A proposal put forth by Edward R. Murrow 54 years ago that big corporations regularly sponsor primetime documentaries deserves a fresh look today. Why should all the corporate do-good money wend its way to PBS? If I were the commercial networks, I would target the likes of Google, Apple, Samsung, Microsoft, Facebook, Cisco and Verizon. They have been driving the never-ending media revolution and making billions without giving back much in the way of what actually passes through their devices, networks and apps.
Reporter Joe Flint at the Los Angeles Times reminded us of the extraordinary speech that Edward R. Murrow gave at the RTNDA convention in 1958 on the 54th anniversary of the speech last Monday.
Flint posted excerpts from the speech that reflect what the speech in large part was — an indictment of the then infant medium. “[I]f there are any historians about 50 or a 100 years from now, and there should be preserved the kinescopes for one week of all three networks,” Murrow said, “they will there find recorded in black and white, or color, evidence of decadence, escapism and insulation from the realities of the world in which we live.”
In a way, the speech presaged that of FCC Chairman Newton Minow at the NAB convention three years later, in which he dismissed television as “a vast wasteland.”
Minow’s comment forever earned him the enmity of broadcasters. His speech may have hastened his departure from CBS where he had become a burr under Bill Paley’s saddle, but it cemented his standing as the conscience of broadcast journalism. Having helped invent it, he was entitled to criticize it. He remains its patron saint.
Joe believes Murrow’s criticism of TV is still valid today. “Unfortunately for Murrow, when it comes to broadcast TV, little has changed since those remarks were delivered,” he wrote. “While the evening news format still exists, coverage of the world has diminished. If a story cannot be summed up in a minute or two, odds are it won’t make the news. The more complex the issue, the less likely it will be explored.”
Joe is being too hard on broadcasters. In the 500-channel world, they don’t have to do it all. Cable offers plenty of news, public affairs and educational programming — far beyond what Murrow could have imagined.
And it’s not like the broadcast networks don’t do anything. Those evening newscast provide worthy and credible daily doses of what is going on the world, even if they don’t meet Joe’s standards. And, as I pointed out last week here, the networks regularly give up primetime for important breaking news and coverage of important happenings like the presidential debates. (How did you like this week’s episode, “The Empire Strikes Back?”)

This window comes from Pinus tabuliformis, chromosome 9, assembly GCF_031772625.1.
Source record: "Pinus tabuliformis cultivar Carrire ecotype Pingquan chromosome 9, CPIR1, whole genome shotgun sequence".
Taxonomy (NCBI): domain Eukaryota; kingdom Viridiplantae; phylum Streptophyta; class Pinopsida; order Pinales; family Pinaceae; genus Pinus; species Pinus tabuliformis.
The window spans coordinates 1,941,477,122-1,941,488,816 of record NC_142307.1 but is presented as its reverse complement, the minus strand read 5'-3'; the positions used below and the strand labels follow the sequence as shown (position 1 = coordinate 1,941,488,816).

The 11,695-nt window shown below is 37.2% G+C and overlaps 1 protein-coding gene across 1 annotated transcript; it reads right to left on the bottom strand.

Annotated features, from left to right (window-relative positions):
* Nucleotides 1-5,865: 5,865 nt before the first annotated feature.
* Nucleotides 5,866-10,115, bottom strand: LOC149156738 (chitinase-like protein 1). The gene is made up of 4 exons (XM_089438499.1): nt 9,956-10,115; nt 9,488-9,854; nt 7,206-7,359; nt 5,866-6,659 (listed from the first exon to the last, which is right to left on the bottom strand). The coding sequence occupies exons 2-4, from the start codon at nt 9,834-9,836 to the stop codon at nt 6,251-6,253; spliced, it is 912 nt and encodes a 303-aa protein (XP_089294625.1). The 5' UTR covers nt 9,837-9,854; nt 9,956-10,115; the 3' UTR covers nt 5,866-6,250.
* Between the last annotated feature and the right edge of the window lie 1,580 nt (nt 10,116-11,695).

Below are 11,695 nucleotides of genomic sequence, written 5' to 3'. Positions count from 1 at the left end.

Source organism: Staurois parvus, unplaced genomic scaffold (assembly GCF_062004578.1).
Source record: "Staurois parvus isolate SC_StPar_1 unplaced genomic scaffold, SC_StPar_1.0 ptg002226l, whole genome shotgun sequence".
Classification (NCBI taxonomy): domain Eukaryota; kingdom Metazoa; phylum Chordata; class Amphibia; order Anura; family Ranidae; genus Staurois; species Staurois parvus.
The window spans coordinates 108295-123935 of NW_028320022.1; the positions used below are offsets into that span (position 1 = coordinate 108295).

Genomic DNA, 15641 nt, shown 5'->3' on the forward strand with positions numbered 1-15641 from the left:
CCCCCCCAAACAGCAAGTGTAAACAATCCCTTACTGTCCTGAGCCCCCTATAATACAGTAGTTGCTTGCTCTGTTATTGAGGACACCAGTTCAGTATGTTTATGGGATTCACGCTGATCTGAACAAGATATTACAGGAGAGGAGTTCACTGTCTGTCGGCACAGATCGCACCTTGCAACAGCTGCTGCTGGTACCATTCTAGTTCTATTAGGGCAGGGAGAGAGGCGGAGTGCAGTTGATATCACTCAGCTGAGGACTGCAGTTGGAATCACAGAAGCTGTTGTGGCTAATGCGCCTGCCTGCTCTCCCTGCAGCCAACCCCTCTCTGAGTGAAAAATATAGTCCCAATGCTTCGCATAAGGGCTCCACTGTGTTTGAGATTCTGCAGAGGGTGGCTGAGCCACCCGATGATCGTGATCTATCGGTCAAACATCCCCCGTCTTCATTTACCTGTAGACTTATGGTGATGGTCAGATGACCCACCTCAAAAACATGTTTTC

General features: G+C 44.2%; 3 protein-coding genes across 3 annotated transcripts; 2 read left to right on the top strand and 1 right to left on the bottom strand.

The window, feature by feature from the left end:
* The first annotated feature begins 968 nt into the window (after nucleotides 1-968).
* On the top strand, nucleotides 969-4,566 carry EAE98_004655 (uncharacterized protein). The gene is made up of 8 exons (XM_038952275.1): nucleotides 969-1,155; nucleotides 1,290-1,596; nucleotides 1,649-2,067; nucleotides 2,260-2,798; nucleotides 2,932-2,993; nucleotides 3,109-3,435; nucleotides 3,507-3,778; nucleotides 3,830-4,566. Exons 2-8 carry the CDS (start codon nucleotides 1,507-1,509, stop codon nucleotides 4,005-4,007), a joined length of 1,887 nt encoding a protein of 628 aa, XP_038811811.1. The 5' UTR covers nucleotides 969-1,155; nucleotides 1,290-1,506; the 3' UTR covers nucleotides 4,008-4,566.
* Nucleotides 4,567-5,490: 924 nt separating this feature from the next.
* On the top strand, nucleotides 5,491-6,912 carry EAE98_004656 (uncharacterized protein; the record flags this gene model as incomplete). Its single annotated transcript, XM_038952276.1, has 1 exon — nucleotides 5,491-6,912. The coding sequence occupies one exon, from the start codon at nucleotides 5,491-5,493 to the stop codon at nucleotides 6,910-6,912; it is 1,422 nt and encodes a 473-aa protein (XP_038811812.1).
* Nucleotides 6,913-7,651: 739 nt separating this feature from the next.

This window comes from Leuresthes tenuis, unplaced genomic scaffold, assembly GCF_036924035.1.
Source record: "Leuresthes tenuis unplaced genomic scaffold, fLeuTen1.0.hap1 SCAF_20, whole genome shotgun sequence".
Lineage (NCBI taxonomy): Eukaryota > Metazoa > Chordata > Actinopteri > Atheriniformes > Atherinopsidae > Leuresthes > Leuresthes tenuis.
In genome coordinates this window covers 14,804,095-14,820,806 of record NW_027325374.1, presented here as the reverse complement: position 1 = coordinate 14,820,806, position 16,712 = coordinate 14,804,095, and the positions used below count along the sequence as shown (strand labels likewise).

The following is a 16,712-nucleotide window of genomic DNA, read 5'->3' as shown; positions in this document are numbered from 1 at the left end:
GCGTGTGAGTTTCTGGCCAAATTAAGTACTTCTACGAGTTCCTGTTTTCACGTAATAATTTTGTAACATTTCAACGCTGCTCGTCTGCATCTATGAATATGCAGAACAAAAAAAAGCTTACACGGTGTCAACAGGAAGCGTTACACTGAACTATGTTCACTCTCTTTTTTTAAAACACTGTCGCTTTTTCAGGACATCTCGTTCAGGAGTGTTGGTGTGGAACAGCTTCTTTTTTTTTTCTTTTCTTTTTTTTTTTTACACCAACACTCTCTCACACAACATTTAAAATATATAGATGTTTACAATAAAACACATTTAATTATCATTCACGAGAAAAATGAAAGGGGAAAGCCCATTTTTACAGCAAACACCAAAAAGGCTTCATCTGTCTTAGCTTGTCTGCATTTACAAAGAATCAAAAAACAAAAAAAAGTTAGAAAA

That said, the networks could do more, which brings us back to Murrow and his speech.
Most overlook that at the very heart of the speech is a proposal. It is that major corporations should regularly sponsor primetime documentaries — pay for an hour so that the network news departments could go to town on any topic they deemed worthy.
“Why should not each of the 20 or 30 big corporations which dominate radio and television decide that they will give up one or two of their regularly scheduled programs each year, turn the time over to the networks and say in effect: ‘This is a tiny tithe, just a little bit of our profits. On this particular night we aren’t going to try to sell cigarettes or automobiles; this is merely a gesture to indicate our belief in the importance of ideas.'”
The corporations should do it to burnish their images, Murrow said. “I refuse to believe that the presidents and chairmen of the boards of these big corporations want their corporate image to consist exclusively of a solemn voice in an echo chamber, or a pretty girl opening the door of a refrigerator, or a horse that talks.”
More than most, Murrow recognized that corporations try to avoid political controversy, figuring blowback is not good for business. But, he said that the sponsored documentaries could be “straightaway exposition as direct, unadorned and impartial as fallible human beings can make it.
“Several years ago,” Murrow continued, “when we undertook to do a program on Egypt and Israel, well-meaning, experienced and intelligent friends shook their heads and said, ‘This you cannot do. You will be handed your head. It is an emotion-packed controversy, and there is no room for reason in it.’ We did the program. Zionists, anti-Zionists, the friends of the Middle East, Egyptian and Israeli officials said, with a faint tone of surprise, ‘It was a fair account. The information was there. We have no complaints.'”
Single-sponsor primetime documentaries are still a good idea that is worth pursuing. Why should all the corporate do-good money wend its way to PBS? If I were the commercial networks, I would target the likes of Google, Apple, Samsung, Microsoft, Facebook, Cisco and Verizon. They have been driving the never-ending media revolution and making billions without giving back much in the way of what actually passes through their devices, networks and apps.
With the anti-regulators closing in on Google, it might be a particularly good time for the search engine giant to think about stepping up its corporate citizenship.
So, how do the networks go about getting the corporations to line up behind primetime documentaries? They go to the highest level of these corporations and they ask.
And when they are sitting in the office of Apple of CEO Tim Cook, they might say what a wonderful device the iPad is and how it can teach, illuminate and even inspire, but only if there is equally wonderful and important programming for it to convey. “Otherwise,” they might add, “it is merely wires and lights in a box.”